Generally speaking, the Corinthians wrestled with the same issue we wrestle with today. How can we be in the world as a witness to the world, but not compromise our faith by acting like the world? The Corinthians had difficulty knowing where to draw the line between involvement with idolaters and participating in the actual practice of idolatry.

About seven years ago Julie and I were invited to my cousin's adult Halloween party. Year's back we had decided in our hearts not to participate in this holiday. However, if we refused to go, we would devastate my cousin and lose out on a great witnessing opportunity. What should we do? We prayerfully came to the conclusion that we would attend the party, but not participate in any of the Halloween activities. By establishing upfront where we needed to draw lines, we attended without violating biblical standards or our personal convictions.

God does not want us nor did He want this church in Corinth to live isolated from the world in a Christian cocoon. They were to be lights to the world. However, in their association with an idolatrous world we unfortunately see them going too far and actually becoming like the world. They crossed the line and actually flirted with the practice of idolatry. So the Apostle Paul says in verse 14, "Therefore, my beloved, flee from idolatry."

Paul said in verses 6 and 11 of chapter 10 that we are to learn from the example of Israel. Two weeks ago we observed in verse 7 the idolatrous tendencies of the Israelites. We just read in 2 Kings how idolatry led their nation to spiritual catastrophe. In the same way, we in the church are to avoid the sin of idolatry at all costs, lest we too bring about God's displeasure and reap spiritual destruction upon ourselves.

This morning I would like to discuss the sin of idolatry. Even though you might not worship a god made out of wood or stone, we are prone to commit this sin often without even knowing it because our idols today have changed (I will speak more on that later in this message). As the first two commandments teach (Ex. 20:1-6), God will not share His glory with another (Isa. 48:11) nor will He permit any misrepresentation of His character (Dt. 4:16). Therefore I plan to use verses 16 through 22 of chapter 10 to give three reasons why God finds this sin so offensive. The answers for the Christian are crucial and very straightforward. As Paul said in verse 15, "I speak as to wise men; you judge what I say."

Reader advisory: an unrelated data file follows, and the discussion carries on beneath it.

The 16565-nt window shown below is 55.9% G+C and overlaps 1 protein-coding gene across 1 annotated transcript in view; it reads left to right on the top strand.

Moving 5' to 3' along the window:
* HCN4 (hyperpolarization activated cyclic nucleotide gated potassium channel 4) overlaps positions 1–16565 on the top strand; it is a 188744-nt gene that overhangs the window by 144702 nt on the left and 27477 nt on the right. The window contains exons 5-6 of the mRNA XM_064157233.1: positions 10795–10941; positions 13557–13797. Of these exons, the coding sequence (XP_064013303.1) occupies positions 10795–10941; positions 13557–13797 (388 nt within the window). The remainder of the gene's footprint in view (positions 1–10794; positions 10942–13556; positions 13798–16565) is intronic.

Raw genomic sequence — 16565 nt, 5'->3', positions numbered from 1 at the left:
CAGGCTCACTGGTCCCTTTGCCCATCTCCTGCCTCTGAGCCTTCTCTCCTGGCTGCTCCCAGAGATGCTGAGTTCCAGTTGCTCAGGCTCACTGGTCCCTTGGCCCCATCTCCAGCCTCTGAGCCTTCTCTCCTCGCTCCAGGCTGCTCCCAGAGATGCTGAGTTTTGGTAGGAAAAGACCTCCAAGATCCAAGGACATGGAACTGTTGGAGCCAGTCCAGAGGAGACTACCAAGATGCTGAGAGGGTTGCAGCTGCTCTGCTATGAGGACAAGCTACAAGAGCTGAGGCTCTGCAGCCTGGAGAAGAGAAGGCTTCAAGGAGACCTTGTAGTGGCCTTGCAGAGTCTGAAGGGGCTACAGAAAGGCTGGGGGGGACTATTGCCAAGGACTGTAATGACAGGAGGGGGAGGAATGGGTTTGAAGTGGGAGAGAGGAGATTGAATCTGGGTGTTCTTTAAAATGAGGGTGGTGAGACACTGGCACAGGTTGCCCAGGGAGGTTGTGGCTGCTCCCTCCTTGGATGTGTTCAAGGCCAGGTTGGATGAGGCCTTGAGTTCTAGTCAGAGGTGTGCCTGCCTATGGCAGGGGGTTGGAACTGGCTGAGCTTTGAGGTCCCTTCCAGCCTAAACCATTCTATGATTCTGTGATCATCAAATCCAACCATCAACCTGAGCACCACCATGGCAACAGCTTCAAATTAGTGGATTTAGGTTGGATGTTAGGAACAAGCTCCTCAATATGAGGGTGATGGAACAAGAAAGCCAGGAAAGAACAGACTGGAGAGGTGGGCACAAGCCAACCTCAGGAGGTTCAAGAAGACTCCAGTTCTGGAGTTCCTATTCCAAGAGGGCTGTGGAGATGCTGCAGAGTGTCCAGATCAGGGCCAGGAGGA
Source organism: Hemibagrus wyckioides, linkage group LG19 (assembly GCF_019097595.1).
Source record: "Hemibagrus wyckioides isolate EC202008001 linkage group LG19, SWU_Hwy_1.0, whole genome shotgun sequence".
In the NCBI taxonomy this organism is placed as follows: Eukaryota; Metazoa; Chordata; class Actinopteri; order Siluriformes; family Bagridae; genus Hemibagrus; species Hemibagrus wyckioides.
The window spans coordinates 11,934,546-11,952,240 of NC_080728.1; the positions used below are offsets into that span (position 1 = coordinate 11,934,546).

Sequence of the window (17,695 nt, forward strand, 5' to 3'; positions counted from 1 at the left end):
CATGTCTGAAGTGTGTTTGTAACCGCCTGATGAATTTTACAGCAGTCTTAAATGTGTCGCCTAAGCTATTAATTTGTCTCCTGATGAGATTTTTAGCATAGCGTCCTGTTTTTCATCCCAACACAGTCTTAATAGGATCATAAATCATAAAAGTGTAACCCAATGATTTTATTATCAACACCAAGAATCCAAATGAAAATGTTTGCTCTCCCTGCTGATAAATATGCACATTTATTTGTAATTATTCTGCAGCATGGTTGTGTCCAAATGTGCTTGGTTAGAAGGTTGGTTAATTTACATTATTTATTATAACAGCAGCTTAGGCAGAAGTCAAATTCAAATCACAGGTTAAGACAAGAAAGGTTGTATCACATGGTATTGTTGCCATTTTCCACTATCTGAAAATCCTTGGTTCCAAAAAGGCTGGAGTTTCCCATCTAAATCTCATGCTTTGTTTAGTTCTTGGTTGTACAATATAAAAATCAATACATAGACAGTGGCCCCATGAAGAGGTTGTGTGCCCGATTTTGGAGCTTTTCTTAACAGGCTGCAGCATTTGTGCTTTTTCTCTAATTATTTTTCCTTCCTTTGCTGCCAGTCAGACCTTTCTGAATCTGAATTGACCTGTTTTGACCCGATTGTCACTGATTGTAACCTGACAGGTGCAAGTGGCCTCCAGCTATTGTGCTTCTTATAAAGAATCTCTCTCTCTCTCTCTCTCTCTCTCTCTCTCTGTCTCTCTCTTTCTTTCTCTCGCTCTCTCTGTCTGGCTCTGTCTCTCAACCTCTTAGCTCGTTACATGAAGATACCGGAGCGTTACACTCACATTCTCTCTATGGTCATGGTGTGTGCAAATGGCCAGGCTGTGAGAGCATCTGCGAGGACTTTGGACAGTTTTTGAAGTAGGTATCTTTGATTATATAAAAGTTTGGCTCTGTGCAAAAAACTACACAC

First, idolatry implies that God is willing to share His glory. If God were not zealous for His glory, He would be an idolater (I'll let you talk about that one over lunch!).

When God called the nation Israel to Himself, He called her to be a "holy nation," a people for His "own possession" (Ex. 19:16; Dt. 4:20). Paul picks up on this theme and applies it to the church in his letter to Titus: "(Christ) gave Himself for us to redeem us…and to purify for Himself a people for His own possession" (Tit. 2:14, emphasis added). Peter says, "But you are a chosen race…a holy nation, a people for God's own possession" (1 Pet. 2:9, emphasis added).

We have been set apart, sanctified, to be God's special people. We are accepted based on receiving Christ's righteousness. We have entered into an intimate relationship with our Creator. In verse 9 of chapter 1 of this epistle Paul told these Corinthians, "God is faithful, through whom you were called into fellowship with His Son, Jesus Christ our Lord" (emphasis added). We commune with Him and He delights to commune with us. There is a love relationship!

Nothing shows His love for us better than sending His Son, Jesus Christ to die for our sins. And on that night before the crucifixion, Jesus instituted the ordinance we commonly call Communion. He held up the bread and said it would be a reminder of His body given for us (Lk. 22:19). After supper he held up the cup and said it would be a reminder of His blood shed for the purchase of the New Covenant (Lk. 22:20). And one of the great promises of the New Covenant from Ezekiel 37: "They will be My people, and I will be their God" (Eze. 37:23). Intimacy!

Communion itself, the ordinance we enjoy on a regular basis, implies within itself the communion, the relationship, the fellowship we share with our God.

With this as a backdrop, Paul says in verse 16, "Is not the cup of blessing which we bless a sharing in the blood of Christ? Is not the bread which we break a sharing in the body of Christ?"

Every time we take Communion we are having spiritual fellowship with God. We are remembering His death in the past (Lk. 22:19) and proclaiming it until He comes in the future (1 Cor. 11:26), but we are also having present fellowship with our Lord in an intimate and unique way. And moreover, we are celebrating the fellowship we enjoyed with Him throughout the month.

Therefore the bread and juice are only symbols, but they are not to be taken lightly. A picture of my children is only a symbol, but I would be hurt if someone tore it to shreds. A wedding ring is only a symbol, but your spouse would be hurt if you threw it across the room in anger. In the same way, the Bible says we eat and drink judgment upon ourselves if we misuse the elements of the Lord's Table (1 Cor. 11:29). Therefore if we have not trusted Jesus as our Savior or we are out of fellowship with Him (by cherishing known sin), we should not partake of the symbols lest we imply to Him something that is not accurate: fellowship with Him though that fellowship really does not exist.